Skip to main content

Clocks and Bells - A Matter of Time

Printer-friendly versionPrinter-friendly version

The clock in the metro station remained still, as if it were frozen in time on an unknown day at exactly 17:11. With both glass facings now gone, the once-futuristic, half-flip digits looked as if they were still awaiting their one last command from "central clock control". At one time many of our public clocks, in office buildings, on street corners and in clock towers were controlled by a "central" system, where one adjustment to the master clock would reset a network of connected "slave" clocks in unison. With the arrival of the digital age, the accuracy and the need for our reliable old clocks had come to an end. It was sad to see so many of our beautiful public "faces" wind down, without even a bell or a chime from us, as one by one they were abandoned. Some with their juice turned off completely, others left to self-adjust between the months of daylight savings, and still others left to suffer on their mounts as simple ornate decorations of a time gone by.

Church bells once played the role of keeping all of our hours in sync. There was a time when we could set our watches to the sound of a church bell. Our neighbourhood bells would "chime" sometimes hourly, as we all knew the time, at the same time. Those bells scheduled our daily rise in the morning and when to quit at night. They added their own sense of formality to our social events, and still do today, yet without the background of urban noise of today’s world. Our cities and towns held a certain quaint silence then, as our bells announced our weddings, our funerals, and our holidays throughout the year. To this day there is nothing like the pure sound of church bells, although their tones hold much less meaning, we could easily imagine the community spirit they once heralded, in simpler times of the horse and buggy. Strangely, as each belfry had a limited range, people living within multiple bell locations, could sometimes be serenaded by the "surround sound" of the day, or be let down if their timings were just not right. We took comfort from hearing those bells not only to keep the correct time, but also to keep us all connected within our communities, assuring us that all was well. Chimes could be heard from across the island, depending on the wind direction, the weather, and the time of day. It must have been something to hear the bells of downtown chapels from our Southwest corner, as today we rarely hear any of our own.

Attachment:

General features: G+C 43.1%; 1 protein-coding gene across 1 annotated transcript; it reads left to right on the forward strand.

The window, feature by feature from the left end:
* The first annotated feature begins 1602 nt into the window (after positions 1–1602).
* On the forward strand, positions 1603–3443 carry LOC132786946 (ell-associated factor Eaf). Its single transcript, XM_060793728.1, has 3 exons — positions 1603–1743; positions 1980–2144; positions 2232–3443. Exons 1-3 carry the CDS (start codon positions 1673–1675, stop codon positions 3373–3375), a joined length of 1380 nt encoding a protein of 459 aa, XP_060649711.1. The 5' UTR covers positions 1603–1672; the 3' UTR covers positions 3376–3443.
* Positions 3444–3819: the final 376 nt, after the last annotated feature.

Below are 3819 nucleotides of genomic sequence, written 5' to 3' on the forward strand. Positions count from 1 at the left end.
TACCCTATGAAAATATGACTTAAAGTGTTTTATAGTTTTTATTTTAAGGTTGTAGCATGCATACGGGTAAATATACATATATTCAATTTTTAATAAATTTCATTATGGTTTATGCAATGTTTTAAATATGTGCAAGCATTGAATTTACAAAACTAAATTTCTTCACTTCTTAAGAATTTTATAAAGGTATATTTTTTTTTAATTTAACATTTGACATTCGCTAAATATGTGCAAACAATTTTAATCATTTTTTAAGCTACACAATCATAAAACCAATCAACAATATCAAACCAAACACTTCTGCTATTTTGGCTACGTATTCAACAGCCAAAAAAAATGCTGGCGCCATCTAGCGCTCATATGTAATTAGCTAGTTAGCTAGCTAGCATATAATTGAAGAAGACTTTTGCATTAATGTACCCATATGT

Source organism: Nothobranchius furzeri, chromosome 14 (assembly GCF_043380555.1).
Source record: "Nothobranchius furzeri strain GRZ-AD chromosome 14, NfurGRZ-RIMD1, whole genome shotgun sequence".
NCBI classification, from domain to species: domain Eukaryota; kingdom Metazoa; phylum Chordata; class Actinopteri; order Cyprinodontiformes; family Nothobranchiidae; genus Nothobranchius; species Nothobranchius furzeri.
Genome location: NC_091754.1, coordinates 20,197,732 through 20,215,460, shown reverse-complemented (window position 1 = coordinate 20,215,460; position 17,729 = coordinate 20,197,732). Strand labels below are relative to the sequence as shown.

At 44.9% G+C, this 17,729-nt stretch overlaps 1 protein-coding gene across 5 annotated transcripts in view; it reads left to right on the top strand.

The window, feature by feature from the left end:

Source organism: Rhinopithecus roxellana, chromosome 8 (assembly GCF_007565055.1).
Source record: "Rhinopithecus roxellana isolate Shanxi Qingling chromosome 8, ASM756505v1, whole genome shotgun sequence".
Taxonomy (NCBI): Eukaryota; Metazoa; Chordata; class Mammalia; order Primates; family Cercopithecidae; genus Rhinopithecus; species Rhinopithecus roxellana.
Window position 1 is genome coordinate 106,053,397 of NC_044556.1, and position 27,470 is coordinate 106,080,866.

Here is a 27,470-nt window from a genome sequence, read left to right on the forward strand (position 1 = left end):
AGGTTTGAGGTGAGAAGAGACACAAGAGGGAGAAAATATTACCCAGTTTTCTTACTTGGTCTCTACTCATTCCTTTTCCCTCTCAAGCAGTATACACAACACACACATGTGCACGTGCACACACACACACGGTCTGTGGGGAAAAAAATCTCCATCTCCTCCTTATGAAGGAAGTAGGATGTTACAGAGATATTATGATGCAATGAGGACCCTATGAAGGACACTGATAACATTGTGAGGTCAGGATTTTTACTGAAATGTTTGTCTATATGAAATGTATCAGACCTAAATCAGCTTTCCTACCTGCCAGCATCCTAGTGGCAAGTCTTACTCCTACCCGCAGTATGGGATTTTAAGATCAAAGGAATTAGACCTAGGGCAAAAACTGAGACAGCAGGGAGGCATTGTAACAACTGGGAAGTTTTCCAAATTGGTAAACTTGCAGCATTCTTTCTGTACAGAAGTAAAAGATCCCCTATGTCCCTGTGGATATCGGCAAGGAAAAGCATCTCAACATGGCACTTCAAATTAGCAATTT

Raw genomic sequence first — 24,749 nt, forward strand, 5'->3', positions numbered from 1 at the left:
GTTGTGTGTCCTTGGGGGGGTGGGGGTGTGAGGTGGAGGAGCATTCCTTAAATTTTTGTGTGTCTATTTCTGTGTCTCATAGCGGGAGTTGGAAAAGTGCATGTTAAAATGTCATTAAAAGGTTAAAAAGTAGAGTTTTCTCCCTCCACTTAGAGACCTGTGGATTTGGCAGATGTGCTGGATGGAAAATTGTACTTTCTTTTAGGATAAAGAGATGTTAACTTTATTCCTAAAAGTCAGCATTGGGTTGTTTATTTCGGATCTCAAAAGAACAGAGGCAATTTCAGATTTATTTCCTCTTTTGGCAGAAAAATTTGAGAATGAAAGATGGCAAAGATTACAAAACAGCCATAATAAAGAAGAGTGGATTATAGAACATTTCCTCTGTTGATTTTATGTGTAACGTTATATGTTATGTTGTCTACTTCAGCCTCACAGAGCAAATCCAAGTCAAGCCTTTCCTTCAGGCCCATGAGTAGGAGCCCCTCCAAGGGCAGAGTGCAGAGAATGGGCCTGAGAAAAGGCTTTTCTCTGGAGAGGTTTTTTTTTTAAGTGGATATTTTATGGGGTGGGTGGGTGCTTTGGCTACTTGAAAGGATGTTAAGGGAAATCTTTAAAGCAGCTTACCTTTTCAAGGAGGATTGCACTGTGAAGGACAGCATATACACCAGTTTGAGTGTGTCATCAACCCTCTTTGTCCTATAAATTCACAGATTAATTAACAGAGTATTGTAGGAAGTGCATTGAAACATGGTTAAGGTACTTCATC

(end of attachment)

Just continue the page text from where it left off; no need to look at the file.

As our cities grew, public clocks controlled by master controls became the standard so that we all were operating on the same time. Office buildings, public areas, and many private companies installed their own internal central clock systems. This was not only to provide time conformity, it was to ensure that daylight savings time could be communicated in one uniformed way across our cities and towns. Our City halls clocks were once controlled by these master timers, which reset the time throughout the many departments within them, from the Mayor’s office to the night court halls (yes, we once had our own city courthouses). All clocks changed together, allowing us to synchronize with official "city time" and with each other. Our public buildings were once adorned with these beautiful timepieces usually made of the finest polished metals, like detailed art sculptures in their own right..

Our world was then, and still is, controlled by time. Looking throughout our cities we are reminded of the importance that our beautifully decorated clocks once played. The brass Dominion clocks that still shine today at Windsor Station, told our troops how long they could continue kissing their girl before going off to the horrors of war. Walking within the station’s now quiet halls, we can still almost hear the train whistles, signalling that their time was up. Most would return to the sound of bells, yet they could no longer hear them.

The Old Port clock tower still provides the correct time to ships arriving and leaving the Port of Montreal. The familiar Molson Clock, with its red fluorescent hands and dial still illuminates the night skyline near the east-end, and continues to add a Montreal feel to our city. Our public clocks are now becoming only reminders of an era when they were once so preciously upheld. Times that now seem long forgotten, times when Montreal was truly a world-class city.

In today’s daily commutes, we are often found side by side with someone holding one of our newer timepieces. Although these "personal assistants" now allow you to view a live event in real time, to instant-message anyone, to make dinner reservations, or even to turn on the lights before you get home, they also take away time for us to be ourselves, for us to communicate with others, and for us to be "non-productive", if not just for a moment. Their unlimited capabilities draw us into them, until the rest of the real world is
almost completely shutout.

Until one day, holding a bus rail, you lean over to a person typing away frantically with their thumbs, and ask them for the time. It is only then, that they realize they are talking with a real person. While both of you stare down at their small screen now flashing "Low Battery", and let out a small chuckle…together…enjoying the real life and real times within our own Southwest corner.